In mid-June, we began the process of returning to the office by asking our team members to come in one day per week at minimum. Some team members have chosen more, and those who have greater health risk in their homes have not returned yet. I’ve written in prior posts that we want to regain lost energy and vibrancy of being together while leveraging the benefits of working from home.
One person said to me last week that “we aren’t eating lunch together in the kitchen, or playing ping pong together. It’s not the same and isn’t all that fun having to wear masks when we are close enough to each other to have a conversation.” I completely agree! Things are definitely not the same as they were pre-COVID and it’s impossible to know if or when things will be safe enough to not wear masks. So why go back to the office at all? We have several clients that are shutting down their offices and will work completely online moving forward.
For me, I have found online 1×1 meetings to be great. It’s very quick and easy to have individual Teams meetings with my colleagues, and we have web meetings (via camera) even for very quick issues. If someone has a quick issue for me, they will typically send me a chat message, ask about my availability and within seconds we are speaking face to face. While we might have a couple moments about the weekend’s activities or other chit chat, it seems we get to business faster via web meeting than we do in the office.
I’ve been able to use web meetings for all sorts of things. Over the past 3 months, I’ve held initial meetings with potential clients via Zoom. We interviewed several potential vendors online, and all of our interviewing (until we’re ready to hire the person) is done through our computers. Our most recent hire spoke with six different Howard Tech staff via a web camera before ever visiting our office. Having shorter and more “productive” meetings is a huge win for me!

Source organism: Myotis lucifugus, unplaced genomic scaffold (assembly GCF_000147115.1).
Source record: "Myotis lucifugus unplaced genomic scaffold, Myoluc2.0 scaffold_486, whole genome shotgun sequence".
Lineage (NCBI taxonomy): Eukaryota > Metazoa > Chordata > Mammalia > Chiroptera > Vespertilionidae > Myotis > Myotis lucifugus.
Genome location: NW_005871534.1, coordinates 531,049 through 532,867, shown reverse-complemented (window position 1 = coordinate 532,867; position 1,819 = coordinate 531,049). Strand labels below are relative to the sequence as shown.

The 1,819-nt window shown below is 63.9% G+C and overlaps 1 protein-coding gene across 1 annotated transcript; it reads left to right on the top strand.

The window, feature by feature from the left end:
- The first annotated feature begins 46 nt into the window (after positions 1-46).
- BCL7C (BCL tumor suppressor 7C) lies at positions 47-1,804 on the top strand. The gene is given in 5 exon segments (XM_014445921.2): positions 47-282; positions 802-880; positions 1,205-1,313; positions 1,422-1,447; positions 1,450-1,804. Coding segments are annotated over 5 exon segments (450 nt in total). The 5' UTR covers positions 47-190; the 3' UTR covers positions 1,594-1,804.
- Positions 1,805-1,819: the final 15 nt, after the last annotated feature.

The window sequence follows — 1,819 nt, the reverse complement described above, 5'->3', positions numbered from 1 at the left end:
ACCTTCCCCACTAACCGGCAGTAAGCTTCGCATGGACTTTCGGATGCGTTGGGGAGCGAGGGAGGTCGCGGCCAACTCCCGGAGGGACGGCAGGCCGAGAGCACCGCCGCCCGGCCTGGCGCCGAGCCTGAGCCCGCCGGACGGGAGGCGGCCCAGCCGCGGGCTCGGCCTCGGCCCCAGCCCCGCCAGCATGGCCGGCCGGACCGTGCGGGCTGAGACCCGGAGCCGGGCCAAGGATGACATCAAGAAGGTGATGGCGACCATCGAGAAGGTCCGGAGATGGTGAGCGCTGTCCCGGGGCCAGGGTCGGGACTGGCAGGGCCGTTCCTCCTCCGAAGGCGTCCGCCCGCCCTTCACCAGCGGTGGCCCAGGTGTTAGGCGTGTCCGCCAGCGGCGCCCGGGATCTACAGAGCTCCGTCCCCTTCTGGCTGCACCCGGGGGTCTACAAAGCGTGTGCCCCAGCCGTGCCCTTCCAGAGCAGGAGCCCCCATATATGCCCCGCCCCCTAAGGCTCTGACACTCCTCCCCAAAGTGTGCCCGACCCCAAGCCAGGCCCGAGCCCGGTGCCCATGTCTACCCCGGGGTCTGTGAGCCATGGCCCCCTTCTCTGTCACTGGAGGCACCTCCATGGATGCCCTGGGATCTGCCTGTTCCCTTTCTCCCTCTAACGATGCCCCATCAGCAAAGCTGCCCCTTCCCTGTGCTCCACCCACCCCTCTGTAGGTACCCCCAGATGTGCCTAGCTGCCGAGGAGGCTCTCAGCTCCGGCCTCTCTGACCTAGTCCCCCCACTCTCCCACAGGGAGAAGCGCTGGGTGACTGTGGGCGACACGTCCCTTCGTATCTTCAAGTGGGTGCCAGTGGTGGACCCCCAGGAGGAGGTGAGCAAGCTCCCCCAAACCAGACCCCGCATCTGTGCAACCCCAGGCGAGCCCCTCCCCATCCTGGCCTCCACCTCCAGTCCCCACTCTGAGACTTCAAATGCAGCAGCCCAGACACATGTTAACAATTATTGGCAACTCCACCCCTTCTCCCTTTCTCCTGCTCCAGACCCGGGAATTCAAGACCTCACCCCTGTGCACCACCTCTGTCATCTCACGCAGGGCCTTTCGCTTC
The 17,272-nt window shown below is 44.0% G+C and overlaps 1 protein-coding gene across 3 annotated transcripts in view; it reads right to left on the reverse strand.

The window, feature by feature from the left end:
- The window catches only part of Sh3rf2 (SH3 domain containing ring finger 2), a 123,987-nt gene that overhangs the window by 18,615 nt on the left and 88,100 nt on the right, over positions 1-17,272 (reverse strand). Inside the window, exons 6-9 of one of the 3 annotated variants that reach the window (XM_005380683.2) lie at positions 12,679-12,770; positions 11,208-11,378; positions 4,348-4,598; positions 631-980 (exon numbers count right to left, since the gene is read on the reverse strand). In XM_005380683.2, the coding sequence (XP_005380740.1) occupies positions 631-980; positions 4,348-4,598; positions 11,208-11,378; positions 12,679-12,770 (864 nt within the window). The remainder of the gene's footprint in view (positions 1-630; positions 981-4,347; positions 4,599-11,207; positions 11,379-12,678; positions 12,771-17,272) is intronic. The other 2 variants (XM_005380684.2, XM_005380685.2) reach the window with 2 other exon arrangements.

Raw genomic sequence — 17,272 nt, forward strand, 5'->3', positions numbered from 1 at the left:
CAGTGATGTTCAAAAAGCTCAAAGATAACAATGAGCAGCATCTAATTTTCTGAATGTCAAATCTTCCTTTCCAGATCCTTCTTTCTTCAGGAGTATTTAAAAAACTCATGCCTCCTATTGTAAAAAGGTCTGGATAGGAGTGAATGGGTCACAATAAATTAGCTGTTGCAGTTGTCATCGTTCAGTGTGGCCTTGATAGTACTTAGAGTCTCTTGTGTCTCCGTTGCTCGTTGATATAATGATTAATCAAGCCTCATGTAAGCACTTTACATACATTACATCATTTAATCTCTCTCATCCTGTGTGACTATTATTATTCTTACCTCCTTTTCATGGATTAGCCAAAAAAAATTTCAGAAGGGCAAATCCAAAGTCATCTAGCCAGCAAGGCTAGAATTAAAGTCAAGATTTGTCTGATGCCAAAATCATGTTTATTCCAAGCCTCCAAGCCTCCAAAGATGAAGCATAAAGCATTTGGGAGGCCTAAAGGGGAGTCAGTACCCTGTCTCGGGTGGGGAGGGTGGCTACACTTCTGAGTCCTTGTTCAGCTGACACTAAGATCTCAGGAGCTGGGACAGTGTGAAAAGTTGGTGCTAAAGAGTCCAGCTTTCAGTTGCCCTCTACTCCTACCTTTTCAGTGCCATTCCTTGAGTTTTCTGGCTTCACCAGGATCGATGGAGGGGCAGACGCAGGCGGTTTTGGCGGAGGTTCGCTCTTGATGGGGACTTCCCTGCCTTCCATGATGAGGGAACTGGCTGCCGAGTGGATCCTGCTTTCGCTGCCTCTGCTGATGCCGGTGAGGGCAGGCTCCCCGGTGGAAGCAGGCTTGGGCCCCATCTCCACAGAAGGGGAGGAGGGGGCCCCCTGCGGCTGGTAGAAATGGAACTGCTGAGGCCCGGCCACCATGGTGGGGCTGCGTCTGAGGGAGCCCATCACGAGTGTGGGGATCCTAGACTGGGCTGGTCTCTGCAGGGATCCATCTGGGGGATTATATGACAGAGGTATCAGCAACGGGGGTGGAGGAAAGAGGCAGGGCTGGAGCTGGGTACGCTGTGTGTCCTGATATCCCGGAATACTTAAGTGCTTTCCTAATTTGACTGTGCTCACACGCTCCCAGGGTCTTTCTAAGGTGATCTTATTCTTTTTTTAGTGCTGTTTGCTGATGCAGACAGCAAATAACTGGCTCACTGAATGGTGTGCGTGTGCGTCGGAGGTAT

At the same time, it’s coming at a cost. Howard Tech is a relationship driven company – with clients, vendors and especially within the team. For the gains I feel with focused and concise meetings, I know we are missing out on connecting with each other. I don’t know how to quantify it, but we have lost something. For business leaders, it seems critical that you consider this (perhaps hidden) cost as you evaluate the relative pros and cons of the new normal for your company. We want to leverage the benefits of working from home, while regaining some of our lost energy so are implementing a gradual return to the office plan. We moved to 2 days per week in the office in mid-July and plan for the team to return 3 days per week in late August. That might be our balance, 3 days in and 2 days at home, I’m not sure where we will ultimately end up.
I do know that relationships and connecting matter. How are you seeing this play out in your work from home scenarios? We are working extra hard to try to maintain the team connectedness, even while working via a web camera. The Howard Tech leaders have built a great team and we hope that all of our staff will stay with us indefinitely! That might be unrealistic, but this is one of the reasons I want us to work closer. It’s easier to be disconnected from colleagues when working remotely, and those without close team/office relationships will have an easier time leaving the company than those that feel “part of the family”. There are plenty of reasons why I’m looking for more togetherness but team chemistry and employee retention is at the top of the list.
Some people want to open business back fully immediately while others are more cautious/concerned than I am. We’re trying to make smart decisions on safety, serving clients well and keeping our awesome team together. This is tricky and challenging! Hopefully you are making great decisions for your own team.